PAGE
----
Chicago mayoral hopeful: Minority contracts only for blacks

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Chicago mayoral candidate Rev. James Meeks stirred up a political storm Thursday when he said minority-owned business contracts should only be awarded to African-Americans.

The Democratic Chicago State Senator justified his response by defining what he considers a minority.

“I don’t think women, Asians and Hispanics should be able to use that title. That’s why our numbers cannot improve, because we use women, Asians and Hispanics, who are not people of color, who are not people who have been discriminated against,” Meeks told WVON Radio.

Meeks is among the major candidates running for Mayor of Chicago, a list which includes: Gery Chico, Miguel Del Valle, former U.S. Sen. Carol Moseley Braun and former U.S. Chief of Staff Rahm Emanuel.

Some Mayoral contenders weighed in on Sen. Meeks’ remarks to

“I think that the term has been around for a long time and include many different groups who has suffered some form of discrimination. Right now, the Hispanic community is being discriminated against heavily throughout the United States,” Gery Chico said.

“I think it’s important for us to continue to work to ensure that women have an opportunity to contract with the city, and that African-Americans and Latinos have opportunities to contract with the city,” Miguel del Valle added.

And the only female contender in the mayoral race added her thoughts.

“I think the whole point of the set-asides is to integrate our economy, people into the economy, who have previously been excluded, and that includes women and African Americans and Hispanics, is a whole list of people,” Carol Moseley Braun said.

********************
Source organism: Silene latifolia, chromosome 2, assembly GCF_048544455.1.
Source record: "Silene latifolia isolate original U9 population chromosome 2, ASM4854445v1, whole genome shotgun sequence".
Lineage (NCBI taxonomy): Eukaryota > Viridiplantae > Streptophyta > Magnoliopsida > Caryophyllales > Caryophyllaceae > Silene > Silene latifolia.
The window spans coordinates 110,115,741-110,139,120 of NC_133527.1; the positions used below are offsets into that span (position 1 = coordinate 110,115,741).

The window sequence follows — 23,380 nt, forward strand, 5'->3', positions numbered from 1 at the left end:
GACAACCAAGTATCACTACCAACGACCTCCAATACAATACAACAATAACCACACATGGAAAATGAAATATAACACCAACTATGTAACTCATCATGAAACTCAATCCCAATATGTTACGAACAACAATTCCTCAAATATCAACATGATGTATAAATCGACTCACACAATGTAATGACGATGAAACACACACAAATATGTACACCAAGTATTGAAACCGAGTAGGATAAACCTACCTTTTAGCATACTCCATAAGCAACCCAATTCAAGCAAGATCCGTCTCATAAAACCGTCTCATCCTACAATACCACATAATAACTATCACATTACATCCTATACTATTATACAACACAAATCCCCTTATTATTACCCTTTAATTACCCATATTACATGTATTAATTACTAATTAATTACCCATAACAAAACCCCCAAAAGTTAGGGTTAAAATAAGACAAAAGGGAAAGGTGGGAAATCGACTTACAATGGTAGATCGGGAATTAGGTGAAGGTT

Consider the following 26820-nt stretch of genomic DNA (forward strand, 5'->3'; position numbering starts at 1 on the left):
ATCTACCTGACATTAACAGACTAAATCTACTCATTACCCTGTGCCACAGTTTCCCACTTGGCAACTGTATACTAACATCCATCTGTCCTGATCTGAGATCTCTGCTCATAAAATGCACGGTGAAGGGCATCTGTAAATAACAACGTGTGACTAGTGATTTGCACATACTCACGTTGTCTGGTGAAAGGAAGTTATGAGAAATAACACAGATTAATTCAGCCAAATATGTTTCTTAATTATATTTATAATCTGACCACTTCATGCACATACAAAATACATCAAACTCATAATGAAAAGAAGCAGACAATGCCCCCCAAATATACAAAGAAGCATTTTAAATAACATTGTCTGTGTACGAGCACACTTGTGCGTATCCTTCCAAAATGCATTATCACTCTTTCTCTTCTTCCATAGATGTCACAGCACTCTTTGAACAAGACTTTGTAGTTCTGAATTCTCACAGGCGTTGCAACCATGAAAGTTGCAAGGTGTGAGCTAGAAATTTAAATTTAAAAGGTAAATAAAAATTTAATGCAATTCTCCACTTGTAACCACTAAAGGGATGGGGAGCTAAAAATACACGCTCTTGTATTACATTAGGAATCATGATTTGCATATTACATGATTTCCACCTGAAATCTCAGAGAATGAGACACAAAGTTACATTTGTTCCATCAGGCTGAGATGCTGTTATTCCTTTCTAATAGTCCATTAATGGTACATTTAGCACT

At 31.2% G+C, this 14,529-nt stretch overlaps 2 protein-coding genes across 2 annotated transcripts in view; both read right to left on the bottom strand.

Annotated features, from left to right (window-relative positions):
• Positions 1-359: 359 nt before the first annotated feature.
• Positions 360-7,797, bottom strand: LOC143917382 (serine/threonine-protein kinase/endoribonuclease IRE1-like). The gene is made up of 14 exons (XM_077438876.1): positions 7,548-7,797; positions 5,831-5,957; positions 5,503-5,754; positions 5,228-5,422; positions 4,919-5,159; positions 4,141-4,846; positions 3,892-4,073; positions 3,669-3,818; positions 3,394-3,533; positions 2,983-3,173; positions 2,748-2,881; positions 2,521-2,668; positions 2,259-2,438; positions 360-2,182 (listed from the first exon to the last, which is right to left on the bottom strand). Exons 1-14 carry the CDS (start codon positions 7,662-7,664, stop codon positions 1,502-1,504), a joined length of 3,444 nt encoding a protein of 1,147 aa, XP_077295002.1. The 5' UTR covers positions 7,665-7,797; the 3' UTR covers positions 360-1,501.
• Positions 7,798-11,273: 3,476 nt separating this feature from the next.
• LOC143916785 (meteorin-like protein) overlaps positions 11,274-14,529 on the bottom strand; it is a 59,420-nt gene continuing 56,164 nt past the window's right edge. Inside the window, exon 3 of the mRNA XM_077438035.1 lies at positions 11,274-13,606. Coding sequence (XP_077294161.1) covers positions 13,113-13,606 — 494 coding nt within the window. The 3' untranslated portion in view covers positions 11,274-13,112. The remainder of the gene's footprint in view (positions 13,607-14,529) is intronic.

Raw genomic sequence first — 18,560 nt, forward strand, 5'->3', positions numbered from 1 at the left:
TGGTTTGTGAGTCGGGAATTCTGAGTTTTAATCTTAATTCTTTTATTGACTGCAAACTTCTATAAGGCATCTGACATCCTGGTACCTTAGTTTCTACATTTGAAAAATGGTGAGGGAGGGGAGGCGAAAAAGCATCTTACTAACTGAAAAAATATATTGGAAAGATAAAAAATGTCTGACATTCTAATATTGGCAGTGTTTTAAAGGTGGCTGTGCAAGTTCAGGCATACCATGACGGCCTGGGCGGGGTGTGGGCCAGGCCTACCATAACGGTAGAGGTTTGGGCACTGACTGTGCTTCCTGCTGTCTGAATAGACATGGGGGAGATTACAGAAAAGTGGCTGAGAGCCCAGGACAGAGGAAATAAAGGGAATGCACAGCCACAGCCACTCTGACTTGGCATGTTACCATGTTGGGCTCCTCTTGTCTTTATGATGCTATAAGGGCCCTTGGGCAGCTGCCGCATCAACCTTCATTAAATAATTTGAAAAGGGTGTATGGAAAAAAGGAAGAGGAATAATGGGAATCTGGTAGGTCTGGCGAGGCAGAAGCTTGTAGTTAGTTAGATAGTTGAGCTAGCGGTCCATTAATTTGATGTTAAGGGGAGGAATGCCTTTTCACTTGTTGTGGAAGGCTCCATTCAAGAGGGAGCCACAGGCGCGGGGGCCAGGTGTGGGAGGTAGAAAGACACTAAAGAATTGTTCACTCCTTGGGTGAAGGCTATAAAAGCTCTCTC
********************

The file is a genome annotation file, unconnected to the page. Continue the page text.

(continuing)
This news emerges as Rev. Meeks remains under fire from advocacy groups for his positions on gay rights. He recently voted against civil unions for gays in the state legislature.

“A political decision would have been to vote for civil unions so I could win the gay vote. But I wasn’t trying to win votes. I was trying to send a stronger message that I believe in the sanctity of marriage. I don’t think politicians do us a service when they vote only on what’s going to be right or good for the next election. And I wouldn’t be mayor making decisions based on what’s right or good for the next election,” Meeks told the Chicago Sun-Times this month.

Rev. Meeks made the controversial statement on city contracts as he campaigned for education reform on WVON Radio.

The reverend is trying to pass a student-vouching program to help curtail Chicago’s struggling public school system. He wants to allocate at least $4,500 to financially deserving Chicago students and give them the opportunity to choose and decide on a school they want to attend, reported the Chicago Tribune. The bill passed in the Senate, but failed to pass in the House of Representatives.

Rev. Meeks has focused his campaign largely on education, advocating for the replacement of the current CEO of Chicago Public Schools.

Meeks is chair of the Illinois Legislative Black Caucus, and chair of the Illinois Senate’s education committee. He also serves on the board of directors of the Rainbow PUSH Coalition and as head pastor of the 20,000 member Salem Baptist Church.

Meeks’ career has often been marked by scandal. He reportedly called Mayor Daley a “slave master,” and referred to black ministers and elected officials as “house ni**ers.”

Election day for Chicago’s mayoral race is February 22, 2011.